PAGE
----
Search results

Java: Variables

Quick summary

  • Variables are referred to as fields in Javadoc
  • Variables include the data type (int, String) before the variable name
  • Variables are only valid within the block {} in which they appear (their scope)

Eclipse example: variables

There are three parts to declaring a variable: data type, variable name, initial value.


int newVariable = 10;

If you’re declaring a primitive, the data type is spelled in all lower-case: int, double, float, boolean, char.

If you’re creating an complex object, the data type is uppercase.


Date newDate = new Date();

You don’t have to initialize the value here, though. You could separate the two activities, just like you do with primitives.

Date newDate;

new Date();

The Date() part is the constructor for this class. The new keyword precedes this constructor.

Some constructors require parameters; others do not. The API documentation specifies.

If you don’t initialize it, the variable will have a value of null.

Data newDate;

Variables have validity only within the scope they are declared. If you declare the variable inside a code block, the variable will only be valid inside the code block.

If you want variables to be available to multiple methods or functions, you can use a class variable, aka, a field. A variable declared outside a function will belong to the entire class. in that case, it’s called a field (aka class variable). The Javadocs refers to this as a field.

But if the variable is just declared within the scope of a method, between the block {}, it’s a local variable.

If the variable is declared for an object instantiated from a class, it’s called an “instance variable.”

Numeric data types

There are a set number of data types for numeric primitives: byte, short, int, long, float, double, BigDecimal.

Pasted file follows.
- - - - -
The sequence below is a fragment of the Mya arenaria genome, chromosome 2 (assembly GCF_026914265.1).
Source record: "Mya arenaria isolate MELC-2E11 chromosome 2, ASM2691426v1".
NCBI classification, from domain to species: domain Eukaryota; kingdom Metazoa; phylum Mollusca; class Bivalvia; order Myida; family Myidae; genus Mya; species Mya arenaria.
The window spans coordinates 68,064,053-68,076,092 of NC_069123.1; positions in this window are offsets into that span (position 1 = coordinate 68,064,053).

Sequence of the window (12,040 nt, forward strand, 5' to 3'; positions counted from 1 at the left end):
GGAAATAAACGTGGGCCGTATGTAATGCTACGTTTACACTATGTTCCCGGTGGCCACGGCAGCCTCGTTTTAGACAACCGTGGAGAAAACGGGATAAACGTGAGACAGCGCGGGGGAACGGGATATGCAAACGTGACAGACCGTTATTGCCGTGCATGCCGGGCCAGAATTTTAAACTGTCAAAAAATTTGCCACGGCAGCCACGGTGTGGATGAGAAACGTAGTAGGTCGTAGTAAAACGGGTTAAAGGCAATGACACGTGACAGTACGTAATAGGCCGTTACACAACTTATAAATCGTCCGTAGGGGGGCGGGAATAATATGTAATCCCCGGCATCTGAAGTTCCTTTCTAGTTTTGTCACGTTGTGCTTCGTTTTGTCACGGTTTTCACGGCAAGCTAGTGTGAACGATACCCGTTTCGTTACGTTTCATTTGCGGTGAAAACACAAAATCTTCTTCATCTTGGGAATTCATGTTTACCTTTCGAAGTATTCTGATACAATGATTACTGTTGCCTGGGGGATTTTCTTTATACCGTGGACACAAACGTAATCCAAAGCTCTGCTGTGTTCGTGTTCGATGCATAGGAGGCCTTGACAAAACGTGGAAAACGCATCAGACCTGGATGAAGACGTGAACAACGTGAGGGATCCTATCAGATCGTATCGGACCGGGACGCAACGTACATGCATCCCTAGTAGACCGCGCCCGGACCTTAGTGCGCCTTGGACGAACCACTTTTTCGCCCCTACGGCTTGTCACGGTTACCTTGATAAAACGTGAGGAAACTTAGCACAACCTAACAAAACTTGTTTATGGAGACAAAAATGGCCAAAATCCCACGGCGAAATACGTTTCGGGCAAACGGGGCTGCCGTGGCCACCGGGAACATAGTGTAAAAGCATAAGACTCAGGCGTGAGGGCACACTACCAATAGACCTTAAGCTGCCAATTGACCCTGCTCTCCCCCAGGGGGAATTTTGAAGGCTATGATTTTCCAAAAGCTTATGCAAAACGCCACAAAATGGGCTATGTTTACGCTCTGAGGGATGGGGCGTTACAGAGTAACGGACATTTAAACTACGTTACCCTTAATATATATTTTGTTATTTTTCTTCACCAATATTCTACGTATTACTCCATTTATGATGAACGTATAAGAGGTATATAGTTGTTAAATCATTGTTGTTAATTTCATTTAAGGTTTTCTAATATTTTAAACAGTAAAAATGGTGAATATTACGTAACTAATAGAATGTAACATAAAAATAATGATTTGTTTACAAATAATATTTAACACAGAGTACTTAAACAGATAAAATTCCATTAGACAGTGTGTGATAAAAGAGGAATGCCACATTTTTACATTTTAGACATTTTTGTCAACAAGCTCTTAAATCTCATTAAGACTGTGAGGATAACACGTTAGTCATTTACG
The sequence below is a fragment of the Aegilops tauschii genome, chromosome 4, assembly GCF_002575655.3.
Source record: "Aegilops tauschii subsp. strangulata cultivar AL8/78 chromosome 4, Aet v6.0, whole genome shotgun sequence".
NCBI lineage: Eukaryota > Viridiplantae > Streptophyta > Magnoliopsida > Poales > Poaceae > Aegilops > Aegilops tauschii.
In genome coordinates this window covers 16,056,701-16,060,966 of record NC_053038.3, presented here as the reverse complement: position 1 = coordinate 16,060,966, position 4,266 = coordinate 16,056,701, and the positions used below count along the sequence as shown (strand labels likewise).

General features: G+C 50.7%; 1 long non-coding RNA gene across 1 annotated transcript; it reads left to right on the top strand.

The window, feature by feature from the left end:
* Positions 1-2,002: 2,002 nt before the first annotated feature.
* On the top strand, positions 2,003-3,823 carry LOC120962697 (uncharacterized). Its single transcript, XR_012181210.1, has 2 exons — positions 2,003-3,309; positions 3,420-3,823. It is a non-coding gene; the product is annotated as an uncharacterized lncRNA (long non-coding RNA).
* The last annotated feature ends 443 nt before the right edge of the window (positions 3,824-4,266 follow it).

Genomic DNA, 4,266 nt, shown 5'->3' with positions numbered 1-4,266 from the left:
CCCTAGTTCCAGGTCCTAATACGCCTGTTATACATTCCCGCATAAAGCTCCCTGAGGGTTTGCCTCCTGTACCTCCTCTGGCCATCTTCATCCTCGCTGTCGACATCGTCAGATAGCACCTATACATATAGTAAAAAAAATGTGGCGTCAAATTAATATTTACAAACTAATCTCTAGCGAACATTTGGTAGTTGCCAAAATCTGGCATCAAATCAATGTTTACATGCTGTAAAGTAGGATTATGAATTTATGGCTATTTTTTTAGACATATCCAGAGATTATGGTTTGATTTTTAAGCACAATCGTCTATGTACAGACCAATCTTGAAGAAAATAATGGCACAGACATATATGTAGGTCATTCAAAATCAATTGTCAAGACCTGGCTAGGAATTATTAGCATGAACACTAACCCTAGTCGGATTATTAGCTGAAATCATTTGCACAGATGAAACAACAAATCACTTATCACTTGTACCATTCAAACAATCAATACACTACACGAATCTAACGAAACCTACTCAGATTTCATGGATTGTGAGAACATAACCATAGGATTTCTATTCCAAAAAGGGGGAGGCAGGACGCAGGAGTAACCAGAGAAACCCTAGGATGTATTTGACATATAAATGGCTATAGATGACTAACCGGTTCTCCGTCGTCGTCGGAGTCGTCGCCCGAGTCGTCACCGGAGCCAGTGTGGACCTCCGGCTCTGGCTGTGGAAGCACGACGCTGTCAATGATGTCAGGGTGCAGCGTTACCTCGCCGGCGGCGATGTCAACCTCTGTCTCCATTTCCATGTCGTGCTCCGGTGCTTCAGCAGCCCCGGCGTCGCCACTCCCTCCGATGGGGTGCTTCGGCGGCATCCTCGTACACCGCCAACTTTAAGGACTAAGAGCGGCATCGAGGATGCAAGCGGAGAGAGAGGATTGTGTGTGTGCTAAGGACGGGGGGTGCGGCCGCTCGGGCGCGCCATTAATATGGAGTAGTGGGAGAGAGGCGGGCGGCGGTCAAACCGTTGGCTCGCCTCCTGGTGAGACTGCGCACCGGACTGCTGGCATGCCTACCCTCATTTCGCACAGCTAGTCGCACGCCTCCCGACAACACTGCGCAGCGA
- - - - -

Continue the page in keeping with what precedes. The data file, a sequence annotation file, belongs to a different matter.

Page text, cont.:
int i = 10;
float f = 150.5f;
double d= 150.5d;

For the float and double, you include f and d at the end of the number’s value.


The BicDecimal class is used when you need precise values. You use strings for the values of Big Decimals.

double d = 1115.27;
String ds =

Variable types

  • fields - variable that is in scope for the whole class
  • instance variables - variables available to objects of a class – they differ based on the instance; the opposite is a class variable
  • class variables - variables available to the class, not to any objects
  • local variables - a variable declared inside the body of a method – unavailable outside the scope of the method

When you have variables within a class, they’re referred to as “fields” or “instance variables.”

public static final

Suppose we have the following setter and getter methods:

class Child {
private double childAge;
public void setAge (double newAge) {
childAge = newAge;
public double getAge() {
return childAge;

In this example, here’s what the following are called:

  • childAge: instance variable or object field
  • newAge: local variable

“A field is valid (in scope) throughout the whole class/object. A field is in fact a kind of variable, but it applies to the whole class/object.”

“A class variable is what you call a static field. That has scope throughout the whole class, and is accessible from any method of that class, static or instance (non-static).

An instance field is not accessible from any static parts of the class.”

public class Kettle
private int temperature;

public void becomeHotter(int degrees)
int heat = temperature + degrees;
temperature = heat;